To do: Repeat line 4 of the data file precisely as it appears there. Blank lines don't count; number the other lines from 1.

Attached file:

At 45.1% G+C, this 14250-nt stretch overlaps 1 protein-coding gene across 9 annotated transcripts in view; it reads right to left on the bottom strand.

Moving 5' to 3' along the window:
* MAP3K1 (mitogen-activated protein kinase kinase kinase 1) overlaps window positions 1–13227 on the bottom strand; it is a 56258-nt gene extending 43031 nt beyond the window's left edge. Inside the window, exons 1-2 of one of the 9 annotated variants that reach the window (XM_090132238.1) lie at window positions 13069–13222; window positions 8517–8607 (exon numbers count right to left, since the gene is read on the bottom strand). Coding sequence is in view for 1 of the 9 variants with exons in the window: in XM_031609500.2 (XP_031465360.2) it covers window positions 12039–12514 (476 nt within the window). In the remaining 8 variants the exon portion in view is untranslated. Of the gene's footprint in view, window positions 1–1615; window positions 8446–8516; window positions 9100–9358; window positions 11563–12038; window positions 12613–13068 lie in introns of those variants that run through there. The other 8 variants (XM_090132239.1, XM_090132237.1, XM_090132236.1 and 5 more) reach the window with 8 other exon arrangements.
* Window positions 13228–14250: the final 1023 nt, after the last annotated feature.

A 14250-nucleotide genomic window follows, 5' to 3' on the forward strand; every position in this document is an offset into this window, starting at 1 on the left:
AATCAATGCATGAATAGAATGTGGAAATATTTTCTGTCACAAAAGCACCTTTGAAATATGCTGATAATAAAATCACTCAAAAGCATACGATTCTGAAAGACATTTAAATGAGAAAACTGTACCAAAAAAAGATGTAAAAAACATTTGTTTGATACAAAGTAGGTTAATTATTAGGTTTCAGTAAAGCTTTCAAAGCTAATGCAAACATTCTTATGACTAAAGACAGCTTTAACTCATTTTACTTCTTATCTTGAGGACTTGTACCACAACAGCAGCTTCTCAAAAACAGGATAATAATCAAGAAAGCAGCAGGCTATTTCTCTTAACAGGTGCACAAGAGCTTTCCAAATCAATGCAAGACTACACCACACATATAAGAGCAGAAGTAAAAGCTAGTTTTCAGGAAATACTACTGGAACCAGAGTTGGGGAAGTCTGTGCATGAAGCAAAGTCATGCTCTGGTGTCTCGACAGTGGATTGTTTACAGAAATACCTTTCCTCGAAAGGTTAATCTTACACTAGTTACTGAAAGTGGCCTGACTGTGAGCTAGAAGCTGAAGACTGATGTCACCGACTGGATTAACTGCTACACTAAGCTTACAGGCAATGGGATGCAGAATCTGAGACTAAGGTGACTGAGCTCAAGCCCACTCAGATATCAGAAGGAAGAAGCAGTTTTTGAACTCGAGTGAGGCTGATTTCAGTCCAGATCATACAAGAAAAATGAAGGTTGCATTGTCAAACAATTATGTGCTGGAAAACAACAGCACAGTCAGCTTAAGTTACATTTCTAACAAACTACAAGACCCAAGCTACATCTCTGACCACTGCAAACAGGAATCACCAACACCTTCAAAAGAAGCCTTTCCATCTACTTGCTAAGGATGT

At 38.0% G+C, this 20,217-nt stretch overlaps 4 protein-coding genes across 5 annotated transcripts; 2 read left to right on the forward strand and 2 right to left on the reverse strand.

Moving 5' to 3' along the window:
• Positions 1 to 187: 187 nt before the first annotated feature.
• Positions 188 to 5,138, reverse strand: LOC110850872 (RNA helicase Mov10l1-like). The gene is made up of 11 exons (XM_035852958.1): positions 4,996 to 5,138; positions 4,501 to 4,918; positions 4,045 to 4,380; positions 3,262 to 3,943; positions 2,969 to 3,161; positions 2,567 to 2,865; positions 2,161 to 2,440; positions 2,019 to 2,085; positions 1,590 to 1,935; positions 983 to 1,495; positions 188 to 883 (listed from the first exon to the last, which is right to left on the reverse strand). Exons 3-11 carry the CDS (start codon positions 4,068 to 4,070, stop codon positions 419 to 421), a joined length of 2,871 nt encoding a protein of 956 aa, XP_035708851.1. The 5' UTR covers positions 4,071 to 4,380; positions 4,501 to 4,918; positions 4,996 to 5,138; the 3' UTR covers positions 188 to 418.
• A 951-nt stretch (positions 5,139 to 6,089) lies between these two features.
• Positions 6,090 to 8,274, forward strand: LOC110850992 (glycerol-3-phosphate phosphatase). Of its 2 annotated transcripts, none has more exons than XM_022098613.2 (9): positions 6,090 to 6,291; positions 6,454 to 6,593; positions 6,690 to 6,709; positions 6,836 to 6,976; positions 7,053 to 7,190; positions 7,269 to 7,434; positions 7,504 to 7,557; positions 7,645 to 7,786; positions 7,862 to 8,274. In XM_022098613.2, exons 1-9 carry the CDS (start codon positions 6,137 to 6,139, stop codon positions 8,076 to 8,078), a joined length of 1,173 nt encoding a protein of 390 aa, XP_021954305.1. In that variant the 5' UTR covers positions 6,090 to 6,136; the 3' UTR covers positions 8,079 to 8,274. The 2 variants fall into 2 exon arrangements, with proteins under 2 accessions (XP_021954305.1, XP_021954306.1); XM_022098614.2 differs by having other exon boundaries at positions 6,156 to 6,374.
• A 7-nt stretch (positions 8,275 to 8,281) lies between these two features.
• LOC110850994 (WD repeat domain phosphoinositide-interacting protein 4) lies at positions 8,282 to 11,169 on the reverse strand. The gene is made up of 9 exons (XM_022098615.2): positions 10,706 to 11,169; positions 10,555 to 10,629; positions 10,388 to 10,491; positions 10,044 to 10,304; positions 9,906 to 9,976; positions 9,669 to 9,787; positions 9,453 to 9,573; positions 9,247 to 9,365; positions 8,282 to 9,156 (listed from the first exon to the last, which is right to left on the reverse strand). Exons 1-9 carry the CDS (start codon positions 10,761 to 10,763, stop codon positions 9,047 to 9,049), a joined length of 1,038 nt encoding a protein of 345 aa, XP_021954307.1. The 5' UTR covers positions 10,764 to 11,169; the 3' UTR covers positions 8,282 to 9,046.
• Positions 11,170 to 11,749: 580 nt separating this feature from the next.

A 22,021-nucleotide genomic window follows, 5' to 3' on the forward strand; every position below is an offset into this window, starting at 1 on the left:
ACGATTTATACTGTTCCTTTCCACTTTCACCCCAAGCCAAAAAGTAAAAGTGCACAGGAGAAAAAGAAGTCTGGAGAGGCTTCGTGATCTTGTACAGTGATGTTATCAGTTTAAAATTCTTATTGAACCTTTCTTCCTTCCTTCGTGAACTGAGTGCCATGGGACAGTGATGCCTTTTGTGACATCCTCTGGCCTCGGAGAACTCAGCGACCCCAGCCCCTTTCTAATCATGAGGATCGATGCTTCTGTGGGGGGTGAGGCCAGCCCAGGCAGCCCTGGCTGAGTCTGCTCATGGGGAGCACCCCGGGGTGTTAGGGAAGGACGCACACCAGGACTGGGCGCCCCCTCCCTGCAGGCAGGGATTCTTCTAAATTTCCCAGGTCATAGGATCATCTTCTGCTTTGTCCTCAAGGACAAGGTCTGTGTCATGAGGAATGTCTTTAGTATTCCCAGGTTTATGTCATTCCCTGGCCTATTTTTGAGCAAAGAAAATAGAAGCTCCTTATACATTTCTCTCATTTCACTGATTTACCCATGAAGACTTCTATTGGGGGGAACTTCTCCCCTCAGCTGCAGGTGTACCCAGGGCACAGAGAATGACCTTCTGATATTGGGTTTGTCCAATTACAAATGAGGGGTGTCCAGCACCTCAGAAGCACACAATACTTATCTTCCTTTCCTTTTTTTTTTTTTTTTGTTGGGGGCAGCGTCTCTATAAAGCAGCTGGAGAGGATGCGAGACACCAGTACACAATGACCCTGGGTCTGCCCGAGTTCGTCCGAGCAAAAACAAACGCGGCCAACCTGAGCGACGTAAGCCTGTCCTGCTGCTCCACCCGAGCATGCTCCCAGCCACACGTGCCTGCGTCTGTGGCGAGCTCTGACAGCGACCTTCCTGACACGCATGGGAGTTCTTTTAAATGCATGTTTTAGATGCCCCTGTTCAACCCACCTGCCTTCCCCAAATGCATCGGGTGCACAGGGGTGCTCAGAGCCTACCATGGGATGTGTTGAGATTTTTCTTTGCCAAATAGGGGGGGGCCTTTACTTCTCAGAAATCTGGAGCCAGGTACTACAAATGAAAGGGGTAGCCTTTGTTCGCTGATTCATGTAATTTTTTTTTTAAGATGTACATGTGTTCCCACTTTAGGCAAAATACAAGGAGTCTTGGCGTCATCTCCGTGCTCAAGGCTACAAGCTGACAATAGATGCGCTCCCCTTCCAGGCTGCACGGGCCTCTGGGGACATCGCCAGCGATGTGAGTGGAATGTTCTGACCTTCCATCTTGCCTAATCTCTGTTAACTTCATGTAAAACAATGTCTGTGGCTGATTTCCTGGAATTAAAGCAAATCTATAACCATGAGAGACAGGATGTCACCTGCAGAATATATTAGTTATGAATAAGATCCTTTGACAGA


* Window positions 13228–14250: the final 1023 nt, after the last annotated feature.